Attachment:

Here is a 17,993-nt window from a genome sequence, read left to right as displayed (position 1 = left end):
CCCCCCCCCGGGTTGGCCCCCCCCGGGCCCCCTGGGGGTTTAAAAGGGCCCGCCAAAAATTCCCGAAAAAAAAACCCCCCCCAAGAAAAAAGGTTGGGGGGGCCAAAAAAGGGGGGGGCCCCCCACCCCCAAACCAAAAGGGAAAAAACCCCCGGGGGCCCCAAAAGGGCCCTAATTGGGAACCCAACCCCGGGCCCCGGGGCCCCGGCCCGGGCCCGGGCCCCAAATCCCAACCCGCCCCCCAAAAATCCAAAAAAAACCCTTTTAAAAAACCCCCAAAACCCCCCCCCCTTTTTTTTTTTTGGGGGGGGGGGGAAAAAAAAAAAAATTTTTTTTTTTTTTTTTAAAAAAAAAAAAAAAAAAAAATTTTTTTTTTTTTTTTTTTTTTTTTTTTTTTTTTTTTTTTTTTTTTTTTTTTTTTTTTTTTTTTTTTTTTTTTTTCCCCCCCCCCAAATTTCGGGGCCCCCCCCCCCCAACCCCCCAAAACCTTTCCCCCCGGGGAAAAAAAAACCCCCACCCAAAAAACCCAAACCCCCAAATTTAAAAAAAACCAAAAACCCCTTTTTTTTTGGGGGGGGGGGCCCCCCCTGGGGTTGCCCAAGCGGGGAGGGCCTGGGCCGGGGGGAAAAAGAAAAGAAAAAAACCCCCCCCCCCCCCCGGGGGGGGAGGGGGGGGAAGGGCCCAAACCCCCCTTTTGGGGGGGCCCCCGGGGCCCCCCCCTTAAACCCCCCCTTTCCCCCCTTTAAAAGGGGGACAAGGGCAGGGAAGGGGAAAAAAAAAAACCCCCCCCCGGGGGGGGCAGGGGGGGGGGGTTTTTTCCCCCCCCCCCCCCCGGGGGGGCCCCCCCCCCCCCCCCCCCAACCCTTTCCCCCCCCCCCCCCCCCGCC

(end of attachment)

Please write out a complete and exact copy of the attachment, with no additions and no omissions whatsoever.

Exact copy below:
Here is a 17,993-nt window from a genome sequence, read left to right as displayed (position 1 = left end):
CCCCCCCCCGGGTTGGCCCCCCCCGGGCCCCCTGGGGGTTTAAAAGGGCCCGCCAAAAATTCCCGAAAAAAAAACCCCCCCCAAGAAAAAAGGTTGGGGGGGCCAAAAAAGGGGGGGGCCCCCCACCCCCAAACCAAAAGGGAAAAAACCCCCGGGGGCCCCAAAAGGGCCCTAATTGGGAACCCAACCCCGGGCCCCGGGGCCCCGGCCCGGGCCCGGGCCCCAAATCCCAACCCGCCCCCCAAAAATCCAAAAAAAACCCTTTTAAAAAACCCCCAAAACCCCCCCCCCTTTTTTTTTTTTGGGGGGGGGGGGAAAAAAAAAAAAATTTTTTTTTTTTTTTTTAAAAAAAAAAAAAAAAAAAAATTTTTTTTTTTTTTTTTTTTTTTTTTTTTTTTTTTTTTTTTTTTTTTTTTTTTTTTTTTTTTTTTTTTTTTTTTTCCCCCCCCCCAAATTTCGGGGCCCCCCCCCCCCAACCCCCCAAAACCTTTCCCCCCGGGGAAAAAAAAACCCCCACCCAAAAAACCCAAACCCCCAAATTTAAAAAAAACCAAAAACCCCTTTTTTTTTGGGGGGGGGGGCCCCCCCTGGGGTTGCCCAAGCGGGGAGGGCCTGGGCCGGGGGGAAAAAGAAAAGAAAAAAACCCCCCCCCCCCCCCGGGGGGGGAGGGGGGGGAAGGGCCCAAACCCCCCTTTTGGGGGGGCCCCCGGGGCCCCCCCCTTAAACCCCCCCTTTCCCCCCTTTAAAAGGGGGACAAGGGCAGGGAAGGGGAAAAAAAAAAACCCCCCCCCGGGGGGGGCAGGGGGGGGGGGTTTTTTCCCCCCCCCCCCCCCGGGGGGGCCCCCCCCCCCCCCCCCCCAACCCTTTCCCCCCCCCCCCCCCCCGCC